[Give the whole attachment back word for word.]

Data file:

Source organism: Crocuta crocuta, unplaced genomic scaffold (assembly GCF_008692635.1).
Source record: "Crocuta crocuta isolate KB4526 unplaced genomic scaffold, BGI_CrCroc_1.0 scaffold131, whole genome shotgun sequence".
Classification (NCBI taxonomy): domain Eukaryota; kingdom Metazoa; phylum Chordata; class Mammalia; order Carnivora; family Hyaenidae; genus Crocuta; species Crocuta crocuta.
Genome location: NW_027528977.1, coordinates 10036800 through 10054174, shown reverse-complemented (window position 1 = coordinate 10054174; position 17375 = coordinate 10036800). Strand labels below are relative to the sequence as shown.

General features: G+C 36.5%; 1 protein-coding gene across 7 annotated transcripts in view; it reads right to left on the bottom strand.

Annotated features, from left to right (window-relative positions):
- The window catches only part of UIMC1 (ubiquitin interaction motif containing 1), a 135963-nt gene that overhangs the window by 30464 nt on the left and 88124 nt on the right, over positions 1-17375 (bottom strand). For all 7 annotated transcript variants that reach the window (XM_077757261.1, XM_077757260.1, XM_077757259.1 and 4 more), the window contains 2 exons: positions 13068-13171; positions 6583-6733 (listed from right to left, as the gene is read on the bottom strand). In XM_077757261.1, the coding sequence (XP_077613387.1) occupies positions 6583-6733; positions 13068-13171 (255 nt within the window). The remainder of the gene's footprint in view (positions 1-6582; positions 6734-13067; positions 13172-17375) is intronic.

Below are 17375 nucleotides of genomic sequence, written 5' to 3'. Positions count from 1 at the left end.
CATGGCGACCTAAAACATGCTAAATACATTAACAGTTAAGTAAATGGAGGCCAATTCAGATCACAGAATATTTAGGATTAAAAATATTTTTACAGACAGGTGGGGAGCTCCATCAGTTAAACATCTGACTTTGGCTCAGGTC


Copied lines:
Source organism: Crocuta crocuta, unplaced genomic scaffold (assembly GCF_008692635.1).
Source record: "Crocuta crocuta isolate KB4526 unplaced genomic scaffold, BGI_CrCroc_1.0 scaffold131, whole genome shotgun sequence".
Classification (NCBI taxonomy): domain Eukaryota; kingdom Metazoa; phylum Chordata; class Mammalia; order Carnivora; family Hyaenidae; genus Crocuta; species Crocuta crocuta.
Genome location: NW_027528977.1, coordinates 10036800 through 10054174, shown reverse-complemented (window position 1 = coordinate 10054174; position 17375 = coordinate 10036800). Strand labels below are relative to the sequence as shown.

General features: G+C 36.5%; 1 protein-coding gene across 7 annotated transcripts in view; it reads right to left on the bottom strand.

Annotated features, from left to right (window-relative positions):
- The window catches only part of UIMC1 (ubiquitin interaction motif containing 1), a 135963-nt gene that overhangs the window by 30464 nt on the left and 88124 nt on the right, over positions 1-17375 (bottom strand). For all 7 annotated transcript variants that reach the window (XM_077757261.1, XM_077757260.1, XM_077757259.1 and 4 more), the window contains 2 exons: positions 13068-13171; positions 6583-6733 (listed from right to left, as the gene is read on the bottom strand). In XM_077757261.1, the coding sequence (XP_077613387.1) occupies positions 6583-6733; positions 13068-13171 (255 nt within the window). The remainder of the gene's footprint in view (positions 1-6582; positions 6734-13067; positions 13172-17375) is intronic.

Below are 17375 nucleotides of genomic sequence, written 5' to 3'. Positions count from 1 at the left end.
CATGGCGACCTAAAACATGCTAAATACATTAACAGTTAAGTAAATGGAGGCCAATTCAGATCACAGAATATTTAGGATTAAAAATATTTTTACAGACAGGTGGGGAGCTCCATCAGTTAAACATCTGACTTTGGCTCAGGTC